The private dining room was unavailable for rent. The public dining room was decent enough to use. I found a nice table near the window and ate a lovely meal with a glass of aged Elven wine. Elven wine is hard to come by and the human fare is most undesireable.

The innkeeper offered a room for a mere two silver pieces. When he described the facilities, I refused to book. I inquired whether he had any better suites available and chose to rent a luxurious room with a tub and parlour for a single gold piece. Whenever I spend a few weeks out in the woods, I expect the finer things during my urban visits thereafter.

My dining companions were not much to note. There was a human dressed in chain mail. He wore some religious symbols held his head up high like a man of faith. A stout dwarf with an axe only matched in size by his tankard of ale burped to himself in the corner – how lovely.

A commotion across the street drew many of the diners outside. The gossip buzzing around the room was that a fight was breaking out at the pub. Such places always draw the worst sort of patron and I was not surprised. I turned my chair slightly to get a better view of the impending entertainment.

After several boring minutes of watching people go in and out of the tavern, the inn’s dining room began to refill. The fight had apparently been avoided and the mood in the inn was quite sullen over that fact.

Sometime later, a Hobbit entered the Inn and I overheard her ordering a “Hobbit-sized” room. She paid with a few grubby coins and went to sit with the human cleric. They began to chat among themselves.

I had just finished my most recent glass of wine when a rather dashing Elf entered the dining room. He was tall and lythe. After surveying the room filled with several Humans, a Hobbit and a Dwarf, he sauntered over to my table. I nodded at him and smiled. How could I deny another Elf civilized company when there was no other option?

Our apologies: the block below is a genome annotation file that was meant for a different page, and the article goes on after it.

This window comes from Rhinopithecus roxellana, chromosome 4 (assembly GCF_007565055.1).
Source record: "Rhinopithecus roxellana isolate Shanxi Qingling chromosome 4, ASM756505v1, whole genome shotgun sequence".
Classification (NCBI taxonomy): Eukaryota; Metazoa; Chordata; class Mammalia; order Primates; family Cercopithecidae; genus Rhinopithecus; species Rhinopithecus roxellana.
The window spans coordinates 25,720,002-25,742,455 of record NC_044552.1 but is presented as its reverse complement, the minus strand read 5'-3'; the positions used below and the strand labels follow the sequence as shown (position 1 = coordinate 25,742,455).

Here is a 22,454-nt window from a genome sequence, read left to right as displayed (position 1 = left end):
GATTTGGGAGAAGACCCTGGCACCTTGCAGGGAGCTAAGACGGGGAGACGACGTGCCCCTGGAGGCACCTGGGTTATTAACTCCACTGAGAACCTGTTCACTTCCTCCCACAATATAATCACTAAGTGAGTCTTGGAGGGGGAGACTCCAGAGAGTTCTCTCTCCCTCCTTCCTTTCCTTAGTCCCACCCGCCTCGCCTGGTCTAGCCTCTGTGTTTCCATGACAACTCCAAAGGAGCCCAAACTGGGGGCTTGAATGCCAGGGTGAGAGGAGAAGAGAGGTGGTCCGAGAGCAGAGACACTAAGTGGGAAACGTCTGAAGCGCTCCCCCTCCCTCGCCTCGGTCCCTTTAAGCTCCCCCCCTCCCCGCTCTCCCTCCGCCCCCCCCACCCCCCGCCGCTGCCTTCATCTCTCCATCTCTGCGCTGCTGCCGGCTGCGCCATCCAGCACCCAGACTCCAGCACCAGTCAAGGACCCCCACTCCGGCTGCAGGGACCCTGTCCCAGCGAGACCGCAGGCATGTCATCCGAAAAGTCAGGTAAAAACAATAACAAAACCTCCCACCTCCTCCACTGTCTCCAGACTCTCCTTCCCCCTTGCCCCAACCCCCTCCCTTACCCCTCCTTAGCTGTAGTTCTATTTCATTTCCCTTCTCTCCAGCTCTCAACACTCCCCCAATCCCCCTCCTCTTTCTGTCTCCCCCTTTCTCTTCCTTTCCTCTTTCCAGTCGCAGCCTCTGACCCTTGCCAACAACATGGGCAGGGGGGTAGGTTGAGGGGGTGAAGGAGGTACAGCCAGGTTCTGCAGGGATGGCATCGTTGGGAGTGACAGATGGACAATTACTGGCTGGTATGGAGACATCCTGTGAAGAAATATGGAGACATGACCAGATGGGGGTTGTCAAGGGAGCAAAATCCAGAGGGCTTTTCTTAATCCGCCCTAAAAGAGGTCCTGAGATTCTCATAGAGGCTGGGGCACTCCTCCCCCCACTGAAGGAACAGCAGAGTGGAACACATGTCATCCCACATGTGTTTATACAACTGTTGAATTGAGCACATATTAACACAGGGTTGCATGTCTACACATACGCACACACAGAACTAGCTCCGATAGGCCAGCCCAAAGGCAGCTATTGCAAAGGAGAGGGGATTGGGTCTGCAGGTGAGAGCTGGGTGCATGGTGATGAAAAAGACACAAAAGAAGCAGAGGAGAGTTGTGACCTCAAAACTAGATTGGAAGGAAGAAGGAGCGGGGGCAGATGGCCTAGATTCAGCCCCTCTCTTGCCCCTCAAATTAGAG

“Deneir of the House of Elrond,” he said quite formally in Elvish.

“Gwestiel Orlinde of Mirkwood,” I responded in kind.

We discussed the other patrons quietly in Elven. The Hobbit turned to peer at us on occassion. Perhaps she understood our conversation, but I cared little about that.

The Human and the Hobbit invited themselves to our table. The human introduced himself as Jarvis. The Hobbit said her name was Dallia Brandybutt or something along those lines. I whispered to Deneir in Elvish, “Do human clerics often take their children on adventures?” He appeared amused at the concept. The Hobbit frowned. I was now certain that she had aquired an understanding of our language somehow.

Jarvis told us in common, “I’ve always found Elves to be fascinating.” I could only turn to Deneir and raise my eyebrows in surprise. He went on to tell us that he was looking to form an adventuring company and thought that as Elves we must be quite capable. If by capable he meant naturally adept at hunting, tracking, using survival skills, fighting and general adventuring, he was correct.

We were unfortunately joined by the dwarf and another human. The Dwarf introduced himself as “Bert, the Dwarf”. The human was Alvard and he claimed to be a ranger. How humans can think of themselves as such is beyond my reasoning. It seemed that we were bound to spend some time together as Deneir agreed whole heartedly to the endevour and I felt obligated to not leave such a noble Elf in the company of such vagabonds.